Jury selection resumes in Michael Jackson trial
Pop star Michael Jackson better live up to his song "I'll Be There" today when he's due back in court to resume jury selection in his child-molestation trial in Santa Maria, jury experts say.
More than 100 potential jurors, some already miffed at being sent home last week when the singer called out sick with the flu, have been ordered back to court today for another round of questioning.
"He's still not feeling 100 percent, but I expect you'll see him in court," Jackson spokeswoman Raymone Bain said Monday.
If Jackson wants to avoid ticking off jurors, he should always show up -- and on time, experts said.
"Jurors don't like delays. He's really expending a lot of good will very early on," said Loyola Law School professor Laurie Levenson.
Since Jackson's trial officially began Jan. 31, it has been delayed twice -- first by the death of defense lawyer Tom Mesereau's sister and then by the entertainer's "flulike illness."
Chain-saw attacker killed by police
A man was shot and killed by police Monday after he ignored pepper spray and officers' commands and attacked a state trooper with a chain saw, authorities in Wilkes-Barre said.
At least 13 bullets struck William Henkle after state and local officers who had surrounded him opened fire, police said.
Henkle, 40, allegedly struck Trooper Michael Hartzel in the shoulder, lower back and buttocks with the saw. The trooper was treated for minor injuries at a hospital and released.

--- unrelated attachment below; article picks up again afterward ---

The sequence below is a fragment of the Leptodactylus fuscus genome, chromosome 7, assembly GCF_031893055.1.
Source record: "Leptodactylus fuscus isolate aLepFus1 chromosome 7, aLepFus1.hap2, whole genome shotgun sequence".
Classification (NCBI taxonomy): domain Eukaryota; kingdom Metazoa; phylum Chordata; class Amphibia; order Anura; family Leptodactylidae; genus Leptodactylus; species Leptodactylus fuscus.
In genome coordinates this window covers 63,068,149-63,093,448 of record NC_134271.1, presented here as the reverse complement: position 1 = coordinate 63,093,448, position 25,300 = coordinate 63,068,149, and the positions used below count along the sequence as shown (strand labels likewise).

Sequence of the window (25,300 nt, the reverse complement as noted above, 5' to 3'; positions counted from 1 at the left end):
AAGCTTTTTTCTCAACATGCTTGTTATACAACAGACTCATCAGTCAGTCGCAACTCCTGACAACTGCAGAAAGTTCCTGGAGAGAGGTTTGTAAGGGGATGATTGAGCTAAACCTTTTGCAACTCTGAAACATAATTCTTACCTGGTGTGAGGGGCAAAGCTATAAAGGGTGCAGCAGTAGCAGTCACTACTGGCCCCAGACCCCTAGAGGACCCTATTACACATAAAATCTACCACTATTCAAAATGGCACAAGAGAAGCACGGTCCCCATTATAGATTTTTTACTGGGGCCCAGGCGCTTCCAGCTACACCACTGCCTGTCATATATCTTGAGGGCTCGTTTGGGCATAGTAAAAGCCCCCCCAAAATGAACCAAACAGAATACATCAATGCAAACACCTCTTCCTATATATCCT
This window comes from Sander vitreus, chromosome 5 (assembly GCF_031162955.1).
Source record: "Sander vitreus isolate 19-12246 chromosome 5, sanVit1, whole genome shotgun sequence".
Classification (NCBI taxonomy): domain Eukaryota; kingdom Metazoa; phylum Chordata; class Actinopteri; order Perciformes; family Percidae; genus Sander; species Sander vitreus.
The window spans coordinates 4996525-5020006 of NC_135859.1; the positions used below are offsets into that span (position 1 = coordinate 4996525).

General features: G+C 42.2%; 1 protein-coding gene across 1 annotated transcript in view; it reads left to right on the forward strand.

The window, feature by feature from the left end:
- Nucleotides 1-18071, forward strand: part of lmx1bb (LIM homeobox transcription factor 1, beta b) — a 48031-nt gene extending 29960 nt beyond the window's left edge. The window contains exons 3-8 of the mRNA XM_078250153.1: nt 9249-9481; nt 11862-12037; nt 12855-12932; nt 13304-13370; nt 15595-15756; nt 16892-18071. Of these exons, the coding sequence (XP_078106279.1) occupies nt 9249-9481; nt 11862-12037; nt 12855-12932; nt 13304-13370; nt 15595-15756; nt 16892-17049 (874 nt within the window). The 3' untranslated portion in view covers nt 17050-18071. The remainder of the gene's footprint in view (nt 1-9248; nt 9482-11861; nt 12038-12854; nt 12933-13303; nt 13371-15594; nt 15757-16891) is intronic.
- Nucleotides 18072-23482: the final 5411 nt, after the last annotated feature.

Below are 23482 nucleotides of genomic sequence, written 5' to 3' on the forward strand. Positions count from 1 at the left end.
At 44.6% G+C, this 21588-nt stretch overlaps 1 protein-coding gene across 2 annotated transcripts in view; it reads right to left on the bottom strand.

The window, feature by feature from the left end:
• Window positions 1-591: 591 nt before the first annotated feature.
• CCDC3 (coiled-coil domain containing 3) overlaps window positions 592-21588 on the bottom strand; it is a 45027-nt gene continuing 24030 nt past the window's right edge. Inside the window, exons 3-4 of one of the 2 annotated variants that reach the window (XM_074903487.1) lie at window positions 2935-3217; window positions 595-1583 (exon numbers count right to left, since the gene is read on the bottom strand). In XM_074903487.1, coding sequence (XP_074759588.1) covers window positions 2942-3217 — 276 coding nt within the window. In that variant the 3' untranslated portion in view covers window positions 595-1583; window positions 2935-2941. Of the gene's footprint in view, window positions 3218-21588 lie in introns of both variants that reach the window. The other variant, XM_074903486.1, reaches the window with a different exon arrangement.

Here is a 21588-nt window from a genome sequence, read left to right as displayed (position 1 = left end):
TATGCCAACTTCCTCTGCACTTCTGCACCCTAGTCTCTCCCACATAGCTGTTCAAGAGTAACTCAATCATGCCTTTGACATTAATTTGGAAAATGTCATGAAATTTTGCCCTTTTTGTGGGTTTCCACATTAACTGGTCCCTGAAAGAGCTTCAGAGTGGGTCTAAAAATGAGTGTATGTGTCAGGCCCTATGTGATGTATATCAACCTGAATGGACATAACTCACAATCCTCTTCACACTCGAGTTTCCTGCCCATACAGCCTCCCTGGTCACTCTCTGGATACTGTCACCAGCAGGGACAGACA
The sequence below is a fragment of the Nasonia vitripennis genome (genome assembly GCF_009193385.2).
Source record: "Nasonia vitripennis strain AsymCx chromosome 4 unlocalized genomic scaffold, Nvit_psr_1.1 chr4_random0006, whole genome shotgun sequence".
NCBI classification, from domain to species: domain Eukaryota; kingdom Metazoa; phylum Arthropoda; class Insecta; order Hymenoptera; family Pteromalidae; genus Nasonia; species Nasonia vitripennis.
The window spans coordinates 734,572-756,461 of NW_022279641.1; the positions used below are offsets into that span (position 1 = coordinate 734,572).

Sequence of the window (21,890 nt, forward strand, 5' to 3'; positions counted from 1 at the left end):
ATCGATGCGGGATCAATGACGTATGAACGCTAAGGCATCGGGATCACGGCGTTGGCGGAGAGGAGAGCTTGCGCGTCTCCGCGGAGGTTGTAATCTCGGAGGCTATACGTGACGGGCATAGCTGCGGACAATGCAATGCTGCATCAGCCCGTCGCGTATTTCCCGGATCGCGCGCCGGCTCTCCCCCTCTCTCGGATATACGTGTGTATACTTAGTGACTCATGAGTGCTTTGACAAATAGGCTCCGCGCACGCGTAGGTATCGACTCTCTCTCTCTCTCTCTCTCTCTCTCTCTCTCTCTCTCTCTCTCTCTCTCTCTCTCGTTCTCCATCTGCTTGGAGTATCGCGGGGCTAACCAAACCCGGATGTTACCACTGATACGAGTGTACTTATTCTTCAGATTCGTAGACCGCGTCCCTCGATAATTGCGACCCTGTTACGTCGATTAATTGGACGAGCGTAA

Henkle called 911 early Monday and said he was having a heart attack, but when police and an ambulance arrived, he was outside the house with the chain saw running, said Capt. Kenneth Hill, commander of the state police barracks at Wyoming.
About 10 state and local officers formed a semicircle around Henkle and ordered him to drop the chain saw, but he revved the saw and refused to put it down, Hill said.
Police said they used pepper spray, then fired when Henkle lunged at Hartzel.
Kansas City, Mo.
Justice to receive for Truman award
Justice Sandra Day O'Connor has been chosen to receive the 2005 Harry S. Truman Good Neighbor Award, becoming the first honoree from the U.S. Supreme Court since Chief Justice Earl Warren received the first award in 1973.
The award is bestowed by the Truman Good Neighbor Award Foundation, which was created to recognize people in public life who have improved the community and the country through citizenship, patriotism, self-reliance and service.
Foundation President Karl Zobrist announced O'Connor's selection Monday, citing her "unique ability to bridge the gap on many difficult issues that divide our society."
O'Connor will receive the award May 6 at a Kansas City luncheon marking Truman's 121st birthday.